Q & A: George Lopez and the Playboy Jazz Festival

By Don Heckman

Long time fans of the Playboy Jazz Festival are going to receive a surprise this year for the legendary event’s 35th anniversary.  After having hosted virtually all of the previous Festivals, Bill Cosby has decided to retire.  He’ll be replaced by George Lopez, stand up comedian, actor and host of the late night show Lopez tonight. Last week Lopez shared his thoughts about his high visibility new assignment.

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Don Heckman: How did you feel, George, when you got the news that you were replacing Bill Cosby at the Playboy Jazz Festival?

George Lopez: I couldn’t believe it.  I couldn’t believe it when I first heard about it.  And I still can’t believe that Bill Cosby would ask me to be the host of the Playboy Jazz Festival.  There’s not a lot of people that I respect more in life than Bill Cosby.

DH: Were you familiar with Cosby’s work at the Festival?

GL: Sure.  I’d known of his association with being  host of the Festival for years.  But not until I got involved did I learn that he had been there for 34 years.  And I was also surprised to learn that the only two people who had ever filled in for him were Flip Wilson and Steve Allen, I believe.

DH: How did you find out about the new assignment?

George Lopez

GL: I got a message to call him, I think it was in October.  Months before the February announcement.  He told me he did not want to continue as host.  And he asked me if I would take over for him.

DH: Did you have any contact with him before that?

GL: Yes,  Mr. Cosby had done my talk show a couple of times.  And we had a nice rapport.  He was very kind to me about my comedy.  So when I found out why he wanted me to call him, I thought, “Well, it doesn’t get any better than this.”

DH: What’s your background in jazz, George?  What kind of fan are you?  Warm, luke-warm, what?

GL: I’m a luke-warm.  But I have a tremendous respect for music.  I mean, I love all music.  From my association with Carlos Santana I learned a lot about Miles Davis, John Coltrane, and more.  When I was in high school, George Benson had crossed into the mainstream. And even then I knew about Herbie Hancock and Wayne Shorter and guys like that.  Not to the degree of what Mr. Cosby knows.  I appreciate jazz for the craftsmanship of the players, but also because their music is from the soul.

DH: Over the years comedians like Cosby, Mort Sahl and others have mentioned the similarities between the improvisation of jazz and the improvising of stand-up comedians like you.

GL: Yes.  That’s true.  In fact somebody once said to me, ‘You know, your comedy is like jazz, free like jazz.  You don’t play the same notes all the time.”  And I agree. There’s a warmth and a soul to jazz that is not in a lot of music.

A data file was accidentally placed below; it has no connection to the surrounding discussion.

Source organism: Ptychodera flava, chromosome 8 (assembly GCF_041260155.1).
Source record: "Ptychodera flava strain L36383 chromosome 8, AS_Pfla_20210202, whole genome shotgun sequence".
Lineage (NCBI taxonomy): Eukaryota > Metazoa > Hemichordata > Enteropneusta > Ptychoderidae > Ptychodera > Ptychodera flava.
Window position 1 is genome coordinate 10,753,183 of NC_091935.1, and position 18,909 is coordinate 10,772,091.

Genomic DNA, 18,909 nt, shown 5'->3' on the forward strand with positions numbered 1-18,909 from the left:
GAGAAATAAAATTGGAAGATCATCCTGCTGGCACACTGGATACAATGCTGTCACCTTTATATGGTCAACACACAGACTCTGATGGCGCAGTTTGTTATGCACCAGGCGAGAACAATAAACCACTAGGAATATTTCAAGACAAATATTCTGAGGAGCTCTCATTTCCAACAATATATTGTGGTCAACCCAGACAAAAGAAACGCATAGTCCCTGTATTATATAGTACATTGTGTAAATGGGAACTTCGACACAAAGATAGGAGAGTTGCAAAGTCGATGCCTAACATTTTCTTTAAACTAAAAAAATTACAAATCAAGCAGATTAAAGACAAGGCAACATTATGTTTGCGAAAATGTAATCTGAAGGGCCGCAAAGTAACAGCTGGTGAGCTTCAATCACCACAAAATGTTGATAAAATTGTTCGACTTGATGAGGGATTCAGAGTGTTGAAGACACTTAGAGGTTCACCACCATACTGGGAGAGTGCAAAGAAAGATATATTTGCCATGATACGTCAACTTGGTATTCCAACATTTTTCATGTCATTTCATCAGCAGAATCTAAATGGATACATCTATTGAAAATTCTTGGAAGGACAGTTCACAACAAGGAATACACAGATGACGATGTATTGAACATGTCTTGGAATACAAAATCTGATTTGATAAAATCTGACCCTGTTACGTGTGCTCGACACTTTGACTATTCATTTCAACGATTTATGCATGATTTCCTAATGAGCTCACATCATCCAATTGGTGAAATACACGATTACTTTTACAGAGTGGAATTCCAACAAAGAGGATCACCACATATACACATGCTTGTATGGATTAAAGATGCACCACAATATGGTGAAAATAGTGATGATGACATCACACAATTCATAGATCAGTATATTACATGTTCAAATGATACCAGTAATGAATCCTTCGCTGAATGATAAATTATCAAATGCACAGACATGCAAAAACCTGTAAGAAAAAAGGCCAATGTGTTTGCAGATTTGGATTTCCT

DH: You also grew up in a very musical culture, didn’t you?

GL: Absolutely,  It’s always been an everyday part of my life.  There is a tremendous amount of love for music in our culture, of jazz and really of all music..

DH: I assume, however, that there won’t be a Lopez Band to replace the Cos of Good Music, Bill Cosby’s unique band?

GL: No.  I mean, wow, that’s right, Cosby had his own band.  But what did he play?

DH: Sometimes drums. And he played them pretty well. But mostly he just inspired a carefully chosen group of fine players to do their best.

GL: Wow.  I’m afraid that’ll be missing from this Festival.  I wish I could.  I wish I was talented enough to be able to play something.  Anything.  At the Hollywood Bowl.  And I’m not saying that – if I continue as host of the Jazz Festival – that I would not consider putting together a little quartet myself, down the line. The same way Mr. Cosby put that band together.  That would have to be one of the most exciting things, to put a band together and play at the Hollywood Bowl.

DH: Sounds like a very interesting addition to the Festival.

GL: Right.  Especially if I had Poncho Sanchez and Sheila E in my band.

DH: Even better.  How did you work out the way you would handle the hosting of the Festival?  Did you talk to Cos about it?

GL: Cosby ran some things by me.  He told me he didn’t perform so much as just host.  He was like “It’s not about comedy, man.  It’s just about hosting.”  I just want to stay energetic and keep the audience connected.  I may jump in and play congas with Sheila E. at some point.  Or a tambourine.  Throughout the day I would love if the guys would occasionally have me play maracas or tambourine.  Because I think that would help keep the audience connected.

DH: That’s something Cosby did extremely well.

GL: Right.  Which is what I want to do, too.  I want to keep everybody in the Bowl, from the back to the front, connected.  Keep the band pumping.  I can imagine myself walking out into the crowd.  Because I did it once when Santana and I played there.  Cosby also told me to draw attention to the musicians: “Hey, how about so and so on the drums!”  Or “Give it up for so and so.”

DH: Are you all set to go for Saturday and Sunday at the Bowl?

GL: I can’t believe it’s almost here.  I just want everything to go smoothly.  And there’s a lot going on.  Including Quincy Jones’ 80th birthday celebration.

DH: And are you ready to come back next year?

GL: I’d love to be invited back to continue to host the Festival.  To  honor the selection of me as host to follow Cosby.  It would be win-win, and fill my heart with a lot of love.

DH: Thanks, George.  Looking forward to the weekend.

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The 2013 Playboy Jazz Festival  takes place at the Hollywood Bowl on Saturday and Sunday, June 15 & 16.  For information call (310) 450-1172.l 

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